Hong Kong, Sanya, and Bad Decisions

The number of  “Y u no write on blog?” questions that I have heard in the last week regarding my apparent disappearance from the internet is comforting (because it proves that somebody is actually reading this) albeit a little annoying (because the things I am currently dealing with in Fenyang are far beyond my maturity level and are taking up most of my time). But I will reserve my current issues for another post. For now, welcome to three weeks ago when I was still traveling and meeting new people and doing exciting things! Yaaaaaay!

In a deep, narrator voice: Previously, on Zhongguo Jaunt…

Amber had been in Guilin and Yangshuo, riding bamboo rafts and getting her friends lost…

From Guilin, I took a train to Shenzhen and walked over the border into Hong Kong. When I say I walked over the border, I mean I was stopped by customs and held for three hours due to my Chinese residence permit. The permit, by the way, looks like this:

IMG_2723

As you can see, somebody made a mistake in spelling my name at the permit office and then decided that it would be best to just…you know…write over it in pen. Super legit. I’m not sure if this was just a sign of laziness or if the person at the office genuinely believed that doing this was okay. In any case, customs held me for about three hours and asked me a grand total of two questions.

“Is this your name?”

“Yes.”

“Is this you in the photo?”

“Yes.”

Three hours later, I was walking into Hong Kong.

In HK, I reunited with Rhys for two days. He was staying in the same hostel, so we went out and saw the city together. After he left for Shanghai, I really wanted to move on to my next location. Unfortunately, I still had three days until my flight to Sanya, so I tried to make the best of it. I think the main issue I had in HK was the organization of the hostel. Unlike my previous hostel stays, this hostel was a massive, 9-floor building with no community area, which made it incredibly difficult to meet people. Hong Kong is a great place to go out at night, but not by yourself. I wandered in the city for my remaining days and did a little shopping, but my main focus was on Sanya, my next (and last) destination.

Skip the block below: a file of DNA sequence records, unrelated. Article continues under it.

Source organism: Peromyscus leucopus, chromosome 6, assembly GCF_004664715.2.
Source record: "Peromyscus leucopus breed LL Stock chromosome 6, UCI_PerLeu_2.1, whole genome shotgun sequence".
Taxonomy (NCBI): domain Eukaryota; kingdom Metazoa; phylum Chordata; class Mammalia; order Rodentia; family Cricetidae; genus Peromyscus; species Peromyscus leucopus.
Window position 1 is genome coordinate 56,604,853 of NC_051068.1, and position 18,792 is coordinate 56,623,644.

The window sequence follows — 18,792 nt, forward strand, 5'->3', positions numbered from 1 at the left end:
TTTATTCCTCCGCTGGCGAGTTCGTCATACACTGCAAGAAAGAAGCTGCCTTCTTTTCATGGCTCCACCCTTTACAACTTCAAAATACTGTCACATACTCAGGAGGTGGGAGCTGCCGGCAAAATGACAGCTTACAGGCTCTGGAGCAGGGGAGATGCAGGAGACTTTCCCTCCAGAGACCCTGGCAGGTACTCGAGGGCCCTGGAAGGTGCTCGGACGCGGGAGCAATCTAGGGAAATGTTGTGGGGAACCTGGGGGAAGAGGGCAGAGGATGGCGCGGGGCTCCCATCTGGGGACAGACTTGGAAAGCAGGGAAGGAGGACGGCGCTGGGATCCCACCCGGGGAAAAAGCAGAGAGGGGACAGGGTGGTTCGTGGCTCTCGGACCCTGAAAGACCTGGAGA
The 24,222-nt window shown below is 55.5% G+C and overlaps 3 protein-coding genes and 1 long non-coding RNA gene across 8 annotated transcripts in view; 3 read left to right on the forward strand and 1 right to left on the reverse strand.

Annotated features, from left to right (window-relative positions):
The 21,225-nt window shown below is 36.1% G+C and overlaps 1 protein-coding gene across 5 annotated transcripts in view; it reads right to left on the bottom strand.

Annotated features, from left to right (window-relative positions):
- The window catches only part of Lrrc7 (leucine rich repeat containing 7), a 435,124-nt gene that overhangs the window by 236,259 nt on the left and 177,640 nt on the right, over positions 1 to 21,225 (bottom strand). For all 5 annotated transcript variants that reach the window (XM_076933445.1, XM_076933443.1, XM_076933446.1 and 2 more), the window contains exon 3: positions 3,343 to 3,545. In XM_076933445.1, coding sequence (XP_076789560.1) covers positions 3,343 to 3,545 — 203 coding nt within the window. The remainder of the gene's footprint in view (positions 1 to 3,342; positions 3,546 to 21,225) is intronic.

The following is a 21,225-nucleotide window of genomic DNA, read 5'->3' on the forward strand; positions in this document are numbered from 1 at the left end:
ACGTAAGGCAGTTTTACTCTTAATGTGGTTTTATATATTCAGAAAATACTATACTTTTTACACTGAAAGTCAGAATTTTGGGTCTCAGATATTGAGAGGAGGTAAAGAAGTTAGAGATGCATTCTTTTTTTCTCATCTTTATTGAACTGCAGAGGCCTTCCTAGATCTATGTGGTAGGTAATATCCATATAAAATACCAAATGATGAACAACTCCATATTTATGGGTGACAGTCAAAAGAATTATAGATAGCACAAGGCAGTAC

The Sanya Airport: Literally one big room

The Sanya Airport: Literally one big room

My flight from Hong Kong to Sanya was great. I arrived in the Sanya airport, which is probably the quaintest airport I have ever seen, and I was slightly apprehensive about going through Chinese customs. In HK, it made sense that they had let me go through because Americans don’t need a visa to get into Hong Kong. Getting back into China, however, requires them to look closely at my visa. Or so I thought. The customs officer paused for like, 30 seconds longer, when he looked at my passport, but I had absolutely no problems getting back in. Classic China.

Sanya was gorgeous. I was expecting it, but I was still pretty blown away. I have never gone on a vacation where I can just relax on a beach for days, so that was a new experience. There was slight disappointment about the weather, which turned cloudy after the first couple days, but I still had a great time. I absolutely loved my hostel, Sanya Backpackers, and would recommend it to anyone. It was less than five minutes walk from the beach, it had a maximum capacity of around 30 people (which meant lots and lots of socializing), and the staff was amazing. Phenomenal experience.